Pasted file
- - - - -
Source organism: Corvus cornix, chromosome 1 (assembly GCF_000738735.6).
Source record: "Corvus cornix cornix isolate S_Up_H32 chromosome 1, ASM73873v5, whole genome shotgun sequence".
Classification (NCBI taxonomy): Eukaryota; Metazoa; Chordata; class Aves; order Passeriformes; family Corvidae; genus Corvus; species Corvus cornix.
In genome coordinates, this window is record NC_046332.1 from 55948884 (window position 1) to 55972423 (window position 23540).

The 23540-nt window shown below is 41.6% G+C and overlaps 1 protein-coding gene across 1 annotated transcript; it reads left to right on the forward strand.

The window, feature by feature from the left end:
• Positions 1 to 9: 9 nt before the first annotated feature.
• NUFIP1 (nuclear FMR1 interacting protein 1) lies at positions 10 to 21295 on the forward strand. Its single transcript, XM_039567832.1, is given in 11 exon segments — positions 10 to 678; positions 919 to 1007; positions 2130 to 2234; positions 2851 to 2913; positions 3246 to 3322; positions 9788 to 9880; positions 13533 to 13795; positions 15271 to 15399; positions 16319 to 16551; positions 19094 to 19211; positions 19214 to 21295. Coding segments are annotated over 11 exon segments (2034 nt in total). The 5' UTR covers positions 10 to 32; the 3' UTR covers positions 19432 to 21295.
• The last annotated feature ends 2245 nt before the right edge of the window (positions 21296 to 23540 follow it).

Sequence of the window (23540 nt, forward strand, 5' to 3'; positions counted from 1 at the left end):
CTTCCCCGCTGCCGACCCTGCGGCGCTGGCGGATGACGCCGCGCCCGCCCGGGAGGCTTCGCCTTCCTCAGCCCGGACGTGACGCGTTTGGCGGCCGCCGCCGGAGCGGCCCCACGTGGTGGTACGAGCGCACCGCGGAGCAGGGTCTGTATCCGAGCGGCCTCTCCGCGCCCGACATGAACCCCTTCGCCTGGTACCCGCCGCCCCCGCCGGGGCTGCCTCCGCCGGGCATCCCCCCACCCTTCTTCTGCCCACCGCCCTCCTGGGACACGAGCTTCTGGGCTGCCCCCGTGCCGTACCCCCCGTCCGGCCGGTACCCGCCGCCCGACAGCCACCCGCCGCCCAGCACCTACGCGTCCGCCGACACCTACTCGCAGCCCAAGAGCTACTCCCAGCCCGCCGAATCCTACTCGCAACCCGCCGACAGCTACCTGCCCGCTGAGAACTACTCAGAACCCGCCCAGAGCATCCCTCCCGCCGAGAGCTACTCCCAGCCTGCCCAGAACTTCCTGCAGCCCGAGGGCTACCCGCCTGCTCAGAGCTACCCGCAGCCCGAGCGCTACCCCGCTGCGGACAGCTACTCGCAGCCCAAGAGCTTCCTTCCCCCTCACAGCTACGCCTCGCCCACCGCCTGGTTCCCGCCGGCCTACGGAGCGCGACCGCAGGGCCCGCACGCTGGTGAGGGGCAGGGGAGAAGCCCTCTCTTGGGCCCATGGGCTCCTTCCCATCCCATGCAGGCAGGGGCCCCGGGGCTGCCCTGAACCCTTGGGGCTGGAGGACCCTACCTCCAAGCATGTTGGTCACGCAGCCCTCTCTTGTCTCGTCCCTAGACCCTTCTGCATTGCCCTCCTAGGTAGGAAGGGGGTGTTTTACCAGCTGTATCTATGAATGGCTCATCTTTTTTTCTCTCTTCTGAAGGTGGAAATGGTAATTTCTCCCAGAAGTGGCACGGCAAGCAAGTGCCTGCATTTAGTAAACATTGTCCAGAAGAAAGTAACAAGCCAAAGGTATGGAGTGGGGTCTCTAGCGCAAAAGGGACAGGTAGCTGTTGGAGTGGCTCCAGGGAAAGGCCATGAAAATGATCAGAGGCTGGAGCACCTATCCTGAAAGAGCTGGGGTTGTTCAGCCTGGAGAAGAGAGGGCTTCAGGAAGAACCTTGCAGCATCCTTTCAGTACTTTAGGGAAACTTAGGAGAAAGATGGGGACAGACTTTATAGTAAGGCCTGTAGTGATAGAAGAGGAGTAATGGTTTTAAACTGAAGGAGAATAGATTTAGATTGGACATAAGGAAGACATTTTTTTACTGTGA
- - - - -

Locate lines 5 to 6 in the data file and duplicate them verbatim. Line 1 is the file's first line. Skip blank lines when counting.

The 23540-nt window shown below is 41.6% G+C and overlaps 1 protein-coding gene across 1 annotated transcript; it reads left to right on the forward strand.

The window, feature by feature from the left end: